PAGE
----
There is a fine line between celebrating diversity and exploiting it. When I first heard of “Girl Comics,” I thought certainly Marvel was playing towards exploitation with a comic series exclusively created by women. Later I tried to be positive, thinking it would be a fabulous opportunity for Marvel to turn the spotlight to creators and characters who normally don’t receive much glory. Colleen Coover’s introduction was along the lines of what I was expecting after I mulled this concept over.
“Moritat,” featuring Nightcrawler, was disappointing. While Ming Doyle’s art is significantly different from most — and well-suited to a Nightcrawler story — her angle kept jumping around, complicating the story unnecessarily. Aside from the Germanic setting, I’m not sure why this story needed Nightcrawler and not any other cipher to fill the role reversal played out within. Another option G. Willow Wilson could have pursued would have been to make the Nightcrawler story actually an Amanda Sefton story.
Trina Robbins and Stephanie Buscema deliver a tale set in the 1960s that draws Venus (of “Agents of Atlas” fame) back to her “mortal” roots. Buscema’s art is equal parts Lowell Hess, Trina Robbins, and Darwyn Cooke. The exuberant colors for this story really help bring it home as a period piece.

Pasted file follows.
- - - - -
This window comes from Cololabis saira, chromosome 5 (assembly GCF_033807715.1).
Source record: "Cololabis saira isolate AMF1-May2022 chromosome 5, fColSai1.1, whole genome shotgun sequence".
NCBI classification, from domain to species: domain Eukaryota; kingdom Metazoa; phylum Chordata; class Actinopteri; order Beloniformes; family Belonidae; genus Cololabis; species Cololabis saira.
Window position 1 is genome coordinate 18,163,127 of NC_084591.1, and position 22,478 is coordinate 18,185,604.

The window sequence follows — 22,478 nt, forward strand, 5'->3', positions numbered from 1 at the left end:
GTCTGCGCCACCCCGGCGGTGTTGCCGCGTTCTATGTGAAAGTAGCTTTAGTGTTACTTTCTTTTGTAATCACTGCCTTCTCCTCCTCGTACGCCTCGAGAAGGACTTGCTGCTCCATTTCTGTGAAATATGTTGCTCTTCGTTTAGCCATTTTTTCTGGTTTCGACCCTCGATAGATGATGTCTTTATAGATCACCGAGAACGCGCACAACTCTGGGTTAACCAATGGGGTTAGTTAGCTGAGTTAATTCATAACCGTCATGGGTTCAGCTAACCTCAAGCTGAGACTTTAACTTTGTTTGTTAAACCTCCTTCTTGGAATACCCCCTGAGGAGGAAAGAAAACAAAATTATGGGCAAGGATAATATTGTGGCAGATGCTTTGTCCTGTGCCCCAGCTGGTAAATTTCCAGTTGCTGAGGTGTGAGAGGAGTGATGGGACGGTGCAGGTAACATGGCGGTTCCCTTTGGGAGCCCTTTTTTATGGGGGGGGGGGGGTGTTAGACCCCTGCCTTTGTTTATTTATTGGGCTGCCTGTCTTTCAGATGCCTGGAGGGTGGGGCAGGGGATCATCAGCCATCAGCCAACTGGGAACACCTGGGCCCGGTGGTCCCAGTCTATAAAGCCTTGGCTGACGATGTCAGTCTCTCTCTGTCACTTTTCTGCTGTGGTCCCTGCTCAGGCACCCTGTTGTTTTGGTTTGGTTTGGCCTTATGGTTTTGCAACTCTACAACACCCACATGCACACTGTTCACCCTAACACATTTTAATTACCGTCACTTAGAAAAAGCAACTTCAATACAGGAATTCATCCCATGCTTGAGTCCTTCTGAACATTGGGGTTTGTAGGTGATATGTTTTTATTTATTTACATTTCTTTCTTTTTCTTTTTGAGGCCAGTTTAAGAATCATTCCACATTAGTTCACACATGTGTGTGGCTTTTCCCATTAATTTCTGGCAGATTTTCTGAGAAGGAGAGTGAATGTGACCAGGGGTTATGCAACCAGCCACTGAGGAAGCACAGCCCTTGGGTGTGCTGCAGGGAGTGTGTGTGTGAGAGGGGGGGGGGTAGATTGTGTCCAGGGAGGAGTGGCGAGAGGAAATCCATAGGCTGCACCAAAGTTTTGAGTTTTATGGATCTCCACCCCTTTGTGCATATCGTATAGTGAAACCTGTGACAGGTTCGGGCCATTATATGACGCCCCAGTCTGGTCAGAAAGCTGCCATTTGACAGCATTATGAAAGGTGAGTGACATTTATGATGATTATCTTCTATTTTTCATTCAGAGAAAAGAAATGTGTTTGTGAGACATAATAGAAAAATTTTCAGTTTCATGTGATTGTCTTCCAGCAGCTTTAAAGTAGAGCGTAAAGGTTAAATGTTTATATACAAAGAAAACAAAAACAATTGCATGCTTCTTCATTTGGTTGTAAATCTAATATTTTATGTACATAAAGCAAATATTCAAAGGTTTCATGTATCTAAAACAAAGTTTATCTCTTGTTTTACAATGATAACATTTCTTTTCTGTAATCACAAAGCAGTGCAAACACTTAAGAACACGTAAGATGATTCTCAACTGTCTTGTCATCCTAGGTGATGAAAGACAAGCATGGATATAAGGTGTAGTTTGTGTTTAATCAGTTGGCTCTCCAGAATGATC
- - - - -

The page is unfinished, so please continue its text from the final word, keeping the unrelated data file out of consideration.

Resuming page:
Valerie D’Orazio and Nikki Cook deliver a Punisher tale that shows how Frank Castle deals with pedophiles without showing anything. Lucy Knisley’s two-page Doc Ock story is offbeat enough to be cute.
The Franklin and Val story is a cute little nod to Hansel and Gretel, but with a Fantastic Four twist on the beginning and the end. Agnes Garbowska’s style is instantly recognizable if one has seen her work before. Here, it works with Franklin and Val. I’d like to see Robin Furth and Garbowska push the envelope a little more, focusing on what makes the characters original and not stand-ins for a slight twist to an old tale.
The final story in the issue is an investigation into the relationship between Scott Summers and Jean Gray that could only make sense once you reach the end. Devin Grayson and Emma Rios tell a story that feels like it contributes to the Marvel Universe beyond this issue.
What would an all-female book be without a little bit of cheesecake? Marvel couldn’t avoid having a pinup in here, so they dropped in a She-Hulk drawing by Sana Takeda that gives a wink and a nod to the “She-Hulk” series popularized by John Byrne.
There are two spotlights (two page text pieces) in this issue, featuring Flo Steinberg and Marie Severin. These are nice interstitials to the overall book, and they add to the compilation nicely.
Overall, I found this collection to be underwhelming, in choice of character and content of story. I think Marvel would be better served to promote their female creators by letting them just create on Marvel’s major titles. I’m not sure if this title is supposed to serve as a tryout book for creators or characters, but it is rather thin on character, even if it is rich on creator. I’d love to see many of these creators given a chance to take on other characters in other situations.